Lance Armstrong documentary changed radically as allegations spread.
When documentary filmmaker Alex Gibney (Enron: The Smartest Guys in the Room, Taxi to the Dark Side) was offered unprecedented access to seven-time Tour de France winner Lance Armstrong for his 2009 comeback ride, he was unaware of what his story would become.
But as allegations continued to spread in the years that followed about Armstrong’s possible PED use - which he officially admitted to in an interview with Oprah Winfrey this past January - Gibney came to the realization that his film was no longer about the world’s most inspiring athlete, but its greatest deceiver.
“The film we had made - and was virtually completed - was no longer relevant,” Gibney revealed during a press conference Monday morning at the Toronto International Film Festival.
“I felt like I had been used, to some extent, as part of a con.”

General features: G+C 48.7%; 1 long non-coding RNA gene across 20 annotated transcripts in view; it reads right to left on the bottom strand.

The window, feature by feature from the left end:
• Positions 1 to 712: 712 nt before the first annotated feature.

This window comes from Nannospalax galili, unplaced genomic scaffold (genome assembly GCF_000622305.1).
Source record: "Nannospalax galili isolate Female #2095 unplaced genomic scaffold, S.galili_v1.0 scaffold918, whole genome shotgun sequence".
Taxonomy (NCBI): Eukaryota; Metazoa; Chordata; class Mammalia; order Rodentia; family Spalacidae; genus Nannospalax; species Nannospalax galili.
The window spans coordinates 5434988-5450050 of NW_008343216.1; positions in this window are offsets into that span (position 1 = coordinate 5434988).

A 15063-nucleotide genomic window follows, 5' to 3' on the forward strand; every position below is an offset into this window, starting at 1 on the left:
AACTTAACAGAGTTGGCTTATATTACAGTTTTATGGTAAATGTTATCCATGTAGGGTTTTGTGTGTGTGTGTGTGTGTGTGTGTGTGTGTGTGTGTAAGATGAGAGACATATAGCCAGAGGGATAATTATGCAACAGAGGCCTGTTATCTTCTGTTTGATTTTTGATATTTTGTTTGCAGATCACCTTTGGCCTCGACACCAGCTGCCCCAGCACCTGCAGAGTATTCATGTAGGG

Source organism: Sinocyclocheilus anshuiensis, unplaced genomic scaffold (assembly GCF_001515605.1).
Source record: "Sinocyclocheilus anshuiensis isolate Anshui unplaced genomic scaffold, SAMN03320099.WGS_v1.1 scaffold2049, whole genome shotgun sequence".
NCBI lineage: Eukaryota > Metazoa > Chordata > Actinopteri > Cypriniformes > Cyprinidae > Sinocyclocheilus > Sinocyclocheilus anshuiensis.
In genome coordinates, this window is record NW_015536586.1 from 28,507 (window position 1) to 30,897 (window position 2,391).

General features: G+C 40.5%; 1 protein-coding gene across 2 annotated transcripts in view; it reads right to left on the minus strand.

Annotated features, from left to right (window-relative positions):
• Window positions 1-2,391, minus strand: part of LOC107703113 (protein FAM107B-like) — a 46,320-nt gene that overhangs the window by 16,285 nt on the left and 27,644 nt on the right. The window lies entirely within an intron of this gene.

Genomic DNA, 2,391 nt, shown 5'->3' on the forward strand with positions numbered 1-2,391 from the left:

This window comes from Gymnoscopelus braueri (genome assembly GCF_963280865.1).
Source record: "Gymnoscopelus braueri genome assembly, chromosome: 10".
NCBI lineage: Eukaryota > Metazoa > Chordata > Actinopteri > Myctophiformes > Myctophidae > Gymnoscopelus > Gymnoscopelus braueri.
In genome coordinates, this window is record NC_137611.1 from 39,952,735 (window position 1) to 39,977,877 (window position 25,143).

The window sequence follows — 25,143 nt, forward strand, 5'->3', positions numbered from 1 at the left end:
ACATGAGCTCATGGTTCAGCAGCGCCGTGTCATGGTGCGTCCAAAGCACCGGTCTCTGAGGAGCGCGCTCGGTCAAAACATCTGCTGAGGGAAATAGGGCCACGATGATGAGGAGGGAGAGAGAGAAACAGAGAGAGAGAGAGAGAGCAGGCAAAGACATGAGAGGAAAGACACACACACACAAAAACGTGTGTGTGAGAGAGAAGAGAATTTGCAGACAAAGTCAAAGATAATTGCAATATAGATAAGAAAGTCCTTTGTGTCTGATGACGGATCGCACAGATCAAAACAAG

In The Armstrong Lie, Gibney delves into the maillot jaune’s biggest cheat to uncover the truth about the career-long doper and cheating for which he would become known.
- REVIEW: The Armstrong Lie
Told through the eyes of Armstrong himself, as well as the teammates and competitors he destroyed along his path to glory, the film perfectly captures the disappointment suffered by millions of cancer survivors and cycling fans worldwide who were deceived by the athlete—including Gibney himself, who frames a chunk of the film around the relationship built between Armstrong and the director in the years leading up to his acquittal from international competition.
“By putting myself in the film, I had to reckon with the whole position of the fan’s need for a dream…for a kind of perfect story,” he said. “And Lance’s story was the most perfect story of all.”
But as Gibney progressed in his work, he quickly discovered the story he had begun to tell wasn’t simply about a fraudulent hero, but the ways in which celebrities use their power for whatever means necessary.
“It’s about something much more intangible - about what we look for in the whole sporting endeavor,” Gibney said.
“When you see in retrospect that somebody abuses their power to go after people who are trying to tell the truth…I think they’re deeply offended by it.”